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Bush Victory a Boon for Stocks

After months of anticipation and uncertainty, incumbent George W. Bush managed to squeak out a victory over Sen. John Kerry to earn a second term as U.S. commander-in-chief, a decision that drew applause from Wall Street last week. Now that the dust has cleared, the question is what does a Bush win portend for the market and the economy?

Investment firm U.S. Bancorp Asset Management, advisor to the First American Funds, projects that a Bush victory will send the stock market higher through the end of the year as cash moves off the sidelines. The Minneapolis, Minn.-based company had been predicting that simply getting the election over with would be a positive for the market.

"Our view has been that the uncertainty surrounding the election has led to cautiousness on behalf of investors and that the risk premium built into equities has been very, very wide," said Chief Investment Officer Mark Jordahl, on a conference call Wednesday. Consistent with his bullish view on stocks, he is advising clients to overweight equities. "There continues to be upside in the equity markets as the market fully discounts the appropriateness of putting some of this uncertainty behind us," Jordahl said.

Indeed, the major indices responded in kind to the news as the Dow Jones Industrial Average and the S&P 500 each sprinted to a 1% gain in the trading session immediately following the election while the tech-laden Nasdaq tacked on 0.98% in the aftermath. Volume was robust as well with a combined 3.7 billion shares changing hands on the Nasdaq stock market and the New York Stock Exchange.

Certain sectors stand to perform well during Bush's second term including defense and aerospace names, energy, healthcare, HMOs and pharmaceuticals. The Republican victory could provide the pharmaceutical sector a real shot in the arm, abating fears that a Kerry administration would impose tougher price regulation on drug manufacturers. Oil drillers could also benefit, as a Republican-dominated Senate looks to revive legislation to authorize drilling in the Arctic National Wildlife Refuge.

While U.S. Bancorp predicted a rally in stocks irrespective of who won the election, the firm argues that a Bush rally would far outpace a Kerry rally. The biggest difference in the policies of the two presidential candidates as it relates to the financial markets is the Bush tax cuts, which have eased the tax burden imposed on capital gains and stock dividends. Had Kerry been elected, he would have likely allowed those provisions to sunset or eliminated them altogether. Bush, on the other hand, plans to make the tax reforms permanent, which would serve as a boon for large-cap, dividend-paying stocks.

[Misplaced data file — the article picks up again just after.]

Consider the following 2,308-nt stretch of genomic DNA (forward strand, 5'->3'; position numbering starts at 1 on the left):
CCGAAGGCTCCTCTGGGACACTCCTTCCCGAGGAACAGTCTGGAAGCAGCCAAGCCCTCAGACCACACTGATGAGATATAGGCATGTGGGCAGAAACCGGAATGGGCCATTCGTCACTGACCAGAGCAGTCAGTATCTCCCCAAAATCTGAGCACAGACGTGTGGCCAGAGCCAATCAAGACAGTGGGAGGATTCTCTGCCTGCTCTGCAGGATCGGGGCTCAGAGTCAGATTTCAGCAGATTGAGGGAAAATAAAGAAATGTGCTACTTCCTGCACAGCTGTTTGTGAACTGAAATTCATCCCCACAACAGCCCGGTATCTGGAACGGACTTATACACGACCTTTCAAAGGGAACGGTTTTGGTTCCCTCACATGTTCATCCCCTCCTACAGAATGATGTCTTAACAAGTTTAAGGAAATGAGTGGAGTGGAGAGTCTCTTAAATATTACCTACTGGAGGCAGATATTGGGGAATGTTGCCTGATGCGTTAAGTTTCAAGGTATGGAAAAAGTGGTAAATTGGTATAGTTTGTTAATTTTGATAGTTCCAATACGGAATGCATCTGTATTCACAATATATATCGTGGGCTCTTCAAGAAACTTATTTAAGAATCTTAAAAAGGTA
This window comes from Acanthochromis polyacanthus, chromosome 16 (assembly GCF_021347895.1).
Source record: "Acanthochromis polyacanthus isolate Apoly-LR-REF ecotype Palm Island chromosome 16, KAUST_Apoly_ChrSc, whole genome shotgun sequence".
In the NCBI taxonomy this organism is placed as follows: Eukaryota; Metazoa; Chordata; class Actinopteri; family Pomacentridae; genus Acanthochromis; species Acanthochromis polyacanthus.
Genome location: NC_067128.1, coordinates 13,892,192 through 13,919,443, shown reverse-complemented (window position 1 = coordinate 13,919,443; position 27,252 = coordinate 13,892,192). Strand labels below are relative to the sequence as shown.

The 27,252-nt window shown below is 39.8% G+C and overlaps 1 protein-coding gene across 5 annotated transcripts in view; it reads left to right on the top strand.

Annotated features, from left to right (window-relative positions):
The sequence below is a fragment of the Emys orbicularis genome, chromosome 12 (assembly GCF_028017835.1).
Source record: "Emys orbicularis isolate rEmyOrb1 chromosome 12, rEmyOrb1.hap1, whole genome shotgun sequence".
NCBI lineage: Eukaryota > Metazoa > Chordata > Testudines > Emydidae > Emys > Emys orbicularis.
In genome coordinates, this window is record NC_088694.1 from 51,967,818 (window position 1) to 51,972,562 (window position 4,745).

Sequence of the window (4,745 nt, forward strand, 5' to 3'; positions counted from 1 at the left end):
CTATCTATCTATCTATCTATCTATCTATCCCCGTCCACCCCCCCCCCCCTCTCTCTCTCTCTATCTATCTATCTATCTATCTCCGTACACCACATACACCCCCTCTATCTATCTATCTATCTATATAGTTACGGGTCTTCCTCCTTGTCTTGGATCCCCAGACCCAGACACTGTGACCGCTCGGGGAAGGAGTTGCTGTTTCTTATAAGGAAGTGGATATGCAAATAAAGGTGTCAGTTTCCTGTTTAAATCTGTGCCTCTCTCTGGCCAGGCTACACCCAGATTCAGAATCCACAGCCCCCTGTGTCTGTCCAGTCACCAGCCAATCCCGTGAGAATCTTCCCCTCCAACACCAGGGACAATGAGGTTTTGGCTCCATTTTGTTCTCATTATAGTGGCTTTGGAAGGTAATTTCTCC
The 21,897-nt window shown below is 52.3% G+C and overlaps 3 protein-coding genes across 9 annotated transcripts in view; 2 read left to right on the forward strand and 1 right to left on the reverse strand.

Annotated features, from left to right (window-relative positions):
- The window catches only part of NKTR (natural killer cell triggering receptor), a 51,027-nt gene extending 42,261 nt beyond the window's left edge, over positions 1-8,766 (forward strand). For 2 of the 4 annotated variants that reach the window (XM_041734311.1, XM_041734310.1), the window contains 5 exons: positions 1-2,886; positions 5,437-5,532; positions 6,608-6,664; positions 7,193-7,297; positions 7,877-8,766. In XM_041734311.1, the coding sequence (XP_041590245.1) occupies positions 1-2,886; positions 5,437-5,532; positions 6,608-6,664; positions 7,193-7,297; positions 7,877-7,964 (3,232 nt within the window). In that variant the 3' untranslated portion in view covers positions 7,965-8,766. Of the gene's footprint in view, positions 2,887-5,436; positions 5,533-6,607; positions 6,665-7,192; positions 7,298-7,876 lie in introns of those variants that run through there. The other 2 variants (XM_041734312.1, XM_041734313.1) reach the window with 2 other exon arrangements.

"We calculate that to be worth about 4% value to the market," said David Chalupnik, head of equities. "We still would have expected the market to rally through year-end, but under Kerry, it would have been much more muted." He expects a 4% to 5% rally in the market between now and year-end and remains bullish on the prospects for 2005. He noted that all the favorable "economic ingredients" are in place to support a rally in stocks including low inflation, low long-term interest rates, trend-like GDP and strong earnings growth, calling it an environment that's "quite constructive for equities."

In terms of which investment category will produce greater returns, U.S. Bancorp favors large-cap stocks heading into the new year. Chalupnik noted that, historically, small-cap stocks perform better immediately following periods of slow economic growth or a recession. But eventually, large-cap stocks catch up and surpass small-cap stocks as the Federal Reserve raises short-term interest rates. A tightening of monetary policy by the Fed tends to have a prohibitive effect on small-cap offerings, increasing their costs. Meanwhile, large-cap stocks generate more free cash flow and are less dependent on the financial markets.

The firm's earnings growth forecast for 2005 calls for 7% growth for the S&P 500, which would price the market at $71 a share. Currently, the market is trading at roughly 16 times projected 2005 earnings. Chalupnik contends that the market would be fairly valued at 18 times earnings, which would peg the S&P 500 at about 1260. However, if the market really takes off and trades at 19 to 20 times earnings, he would recommend clients take money off the table because valuations would then be overblown.

Far more troubling than inflated valuations is the impact of higher crude oil prices. Historically, for every $10 increase in oil, there is a negative impact on the nation's gross domestic product of 0.4% and a 0.7% hit for worldwide GDP. Chalupnik notes that higher energy prices would dampen consumer demand and squeeze corporate profit margins, which ultimately would slow economic growth.